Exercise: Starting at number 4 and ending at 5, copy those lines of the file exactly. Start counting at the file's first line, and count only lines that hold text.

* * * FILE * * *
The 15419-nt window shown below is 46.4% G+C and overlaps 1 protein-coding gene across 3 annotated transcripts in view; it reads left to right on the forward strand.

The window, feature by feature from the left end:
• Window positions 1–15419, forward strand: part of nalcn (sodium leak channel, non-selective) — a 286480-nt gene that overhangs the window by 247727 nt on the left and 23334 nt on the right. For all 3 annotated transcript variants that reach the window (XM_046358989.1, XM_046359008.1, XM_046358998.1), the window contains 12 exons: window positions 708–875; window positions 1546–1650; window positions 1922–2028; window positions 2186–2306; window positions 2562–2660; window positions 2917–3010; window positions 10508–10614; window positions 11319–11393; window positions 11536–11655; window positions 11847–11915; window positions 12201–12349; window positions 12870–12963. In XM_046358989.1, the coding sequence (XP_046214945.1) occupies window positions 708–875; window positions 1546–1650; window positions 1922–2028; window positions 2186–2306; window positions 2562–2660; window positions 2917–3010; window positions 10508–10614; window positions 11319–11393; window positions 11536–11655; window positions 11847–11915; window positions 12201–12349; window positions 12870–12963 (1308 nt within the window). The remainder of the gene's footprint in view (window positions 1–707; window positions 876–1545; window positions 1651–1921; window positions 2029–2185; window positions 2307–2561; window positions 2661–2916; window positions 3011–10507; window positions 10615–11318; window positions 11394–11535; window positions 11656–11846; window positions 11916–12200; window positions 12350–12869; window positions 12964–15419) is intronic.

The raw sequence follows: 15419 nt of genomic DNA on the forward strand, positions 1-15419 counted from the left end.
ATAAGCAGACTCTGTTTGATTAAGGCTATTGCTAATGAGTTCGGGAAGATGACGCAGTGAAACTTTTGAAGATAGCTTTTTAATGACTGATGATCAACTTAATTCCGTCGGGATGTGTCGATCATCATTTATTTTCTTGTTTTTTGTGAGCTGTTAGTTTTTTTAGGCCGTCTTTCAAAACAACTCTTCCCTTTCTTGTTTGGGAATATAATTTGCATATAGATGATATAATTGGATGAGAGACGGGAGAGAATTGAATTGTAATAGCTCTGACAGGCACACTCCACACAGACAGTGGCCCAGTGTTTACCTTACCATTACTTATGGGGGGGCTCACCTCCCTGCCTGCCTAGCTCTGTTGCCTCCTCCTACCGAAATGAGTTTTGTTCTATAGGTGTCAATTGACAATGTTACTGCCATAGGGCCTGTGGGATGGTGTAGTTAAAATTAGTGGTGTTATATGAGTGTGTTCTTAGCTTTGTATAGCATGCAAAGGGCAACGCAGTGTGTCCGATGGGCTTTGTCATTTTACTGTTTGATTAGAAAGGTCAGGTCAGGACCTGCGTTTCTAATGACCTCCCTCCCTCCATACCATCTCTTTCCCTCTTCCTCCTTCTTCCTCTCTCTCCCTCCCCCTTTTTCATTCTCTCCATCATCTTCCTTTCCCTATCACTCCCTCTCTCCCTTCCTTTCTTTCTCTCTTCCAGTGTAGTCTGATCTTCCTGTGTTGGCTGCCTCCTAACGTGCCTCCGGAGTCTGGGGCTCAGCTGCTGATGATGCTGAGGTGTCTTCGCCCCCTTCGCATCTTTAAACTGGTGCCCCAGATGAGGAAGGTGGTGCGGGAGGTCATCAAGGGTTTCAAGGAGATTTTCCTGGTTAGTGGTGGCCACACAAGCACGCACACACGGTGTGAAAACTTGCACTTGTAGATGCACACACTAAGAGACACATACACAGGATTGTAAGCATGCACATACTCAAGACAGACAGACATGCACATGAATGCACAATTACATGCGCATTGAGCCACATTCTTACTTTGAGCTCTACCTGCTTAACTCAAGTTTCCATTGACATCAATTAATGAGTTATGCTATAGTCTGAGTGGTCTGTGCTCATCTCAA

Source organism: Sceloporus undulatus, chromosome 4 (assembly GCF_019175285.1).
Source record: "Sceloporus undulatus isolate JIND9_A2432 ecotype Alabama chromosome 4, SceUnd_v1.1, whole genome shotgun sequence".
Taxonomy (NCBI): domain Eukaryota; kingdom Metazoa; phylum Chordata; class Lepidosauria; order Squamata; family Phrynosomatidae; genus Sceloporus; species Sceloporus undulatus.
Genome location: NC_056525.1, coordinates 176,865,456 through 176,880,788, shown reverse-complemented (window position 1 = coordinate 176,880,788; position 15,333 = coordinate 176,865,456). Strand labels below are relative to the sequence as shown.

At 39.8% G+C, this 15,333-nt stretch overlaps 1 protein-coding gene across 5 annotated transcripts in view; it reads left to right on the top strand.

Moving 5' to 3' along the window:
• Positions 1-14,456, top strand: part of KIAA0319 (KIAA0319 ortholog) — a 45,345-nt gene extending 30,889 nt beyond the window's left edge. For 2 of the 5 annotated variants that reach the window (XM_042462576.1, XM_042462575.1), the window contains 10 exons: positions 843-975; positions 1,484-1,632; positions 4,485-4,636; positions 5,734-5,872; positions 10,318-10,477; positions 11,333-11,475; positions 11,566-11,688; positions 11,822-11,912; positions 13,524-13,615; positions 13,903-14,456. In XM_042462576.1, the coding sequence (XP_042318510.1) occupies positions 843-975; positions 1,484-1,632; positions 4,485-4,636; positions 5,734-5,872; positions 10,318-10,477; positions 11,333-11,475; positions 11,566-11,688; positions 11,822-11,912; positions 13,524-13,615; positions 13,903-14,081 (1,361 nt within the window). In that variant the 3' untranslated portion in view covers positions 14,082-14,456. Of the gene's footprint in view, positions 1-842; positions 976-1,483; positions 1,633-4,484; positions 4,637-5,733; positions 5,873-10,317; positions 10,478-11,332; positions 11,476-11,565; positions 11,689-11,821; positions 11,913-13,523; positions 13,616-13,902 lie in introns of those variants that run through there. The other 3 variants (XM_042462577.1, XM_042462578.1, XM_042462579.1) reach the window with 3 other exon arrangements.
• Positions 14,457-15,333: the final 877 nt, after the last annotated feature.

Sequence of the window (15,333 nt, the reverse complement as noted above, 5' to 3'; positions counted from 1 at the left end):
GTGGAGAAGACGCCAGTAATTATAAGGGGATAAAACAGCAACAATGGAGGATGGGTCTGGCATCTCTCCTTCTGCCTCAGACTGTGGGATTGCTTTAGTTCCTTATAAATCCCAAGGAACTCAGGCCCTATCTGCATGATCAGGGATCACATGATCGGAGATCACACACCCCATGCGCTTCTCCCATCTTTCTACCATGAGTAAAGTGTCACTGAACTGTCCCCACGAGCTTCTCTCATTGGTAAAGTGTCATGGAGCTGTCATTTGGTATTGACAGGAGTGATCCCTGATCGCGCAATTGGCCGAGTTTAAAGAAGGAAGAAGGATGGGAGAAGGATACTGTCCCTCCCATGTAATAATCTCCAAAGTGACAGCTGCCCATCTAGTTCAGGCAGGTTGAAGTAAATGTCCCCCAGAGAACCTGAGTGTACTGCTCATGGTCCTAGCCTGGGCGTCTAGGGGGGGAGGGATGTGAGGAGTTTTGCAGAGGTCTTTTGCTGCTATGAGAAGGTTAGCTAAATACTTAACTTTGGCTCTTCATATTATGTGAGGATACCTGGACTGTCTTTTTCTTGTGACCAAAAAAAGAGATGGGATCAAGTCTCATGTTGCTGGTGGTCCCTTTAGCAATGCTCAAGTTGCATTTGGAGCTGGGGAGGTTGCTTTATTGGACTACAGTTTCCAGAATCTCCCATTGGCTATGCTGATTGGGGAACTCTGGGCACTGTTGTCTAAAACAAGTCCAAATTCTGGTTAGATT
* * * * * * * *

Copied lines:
The raw sequence follows: 15419 nt of genomic DNA on the forward strand, positions 1-15419 counted from the left end.
ATAAGCAGACTCTGTTTGATTAAGGCTATTGCTAATGAGTTCGGGAAGATGACGCAGTGAAACTTTTGAAGATAGCTTTTTAATGACTGATGATCAACTTAATTCCGTCGGGATGTGTCGATCATCATTTATTTTCTTGTTTTTTGTGAGCTGTTAGTTTTTTTAGGCCGTCTTTCAAAACAACTCTTCCCTTTCTTGTTTGGGAATATAATTTGCATATAGATGATATAATTGGATGAGAGACGGGAGAGAATTGAATTGTAATAGCTCTGACAGGCACACTCCACACAGACAGTGGCCCAGTGTTTACCTTACCATTACTTATGGGGGGGCTCACCTCCCTGCCTGCCTAGCTCTGTTGCCTCCTCCTACCGAAATGAGTTTTGTTCTATAGGTGTCAATTGACAATGTTACTGCCATAGGGCCTGTGGGATGGTGTAGTTAAAATTAGTGGTGTTATATGAGTGTGTTCTTAGCTTTGTATAGCATGCAAAGGGCAACGCAGTGTGTCCGATGGGCTTTGTCATTTTACTGTTTGATTAGAAAGGTCAGGTCAGGACCTGCGTTTCTAATGACCTCCCTCCCTCCATACCATCTCTTTCCCTCTTCCTCCTTCTTCCTCTCTCTCCCTCCCCCTTTTTCATTCTCTCCATCATCTTCCTTTCCCTATCACTCCCTCTCTCCCTTCCTTTCTTTCTCTCTTCCAGTGTAGTCTGATCTTCCTGTGTTGGCTGCCTCCTAACGTGCCTCCGGAGTCTGGGGCTCAGCTGCTGATGATGCTGAGGTGTCTTCGCCCCCTTCGCATCTTTAAACTGGTGCCCCAGATGAGGAAGGTGGTGCGGGAGGTCATCAAGGGTTTCAAGGAGATTTTCCTGGTTAGTGGTGGCCACACAAGCACGCACACACGGTGTGAAAACTTGCACTTGTAGATGCACACACTAAGAGACACATACACAGGATTGTAAGCATGCACATACTCAAGACAGACAGACATGCACATGAATGCACAATTACATGCGCATTGAGCCACATTCTTACTTTGAGCTCTACCTGCTTAACTCAAGTTTCCATTGACATCAATTAATGAGTTATGCTATAGTCTGAGTGGTCTGTGCTCATCTCAA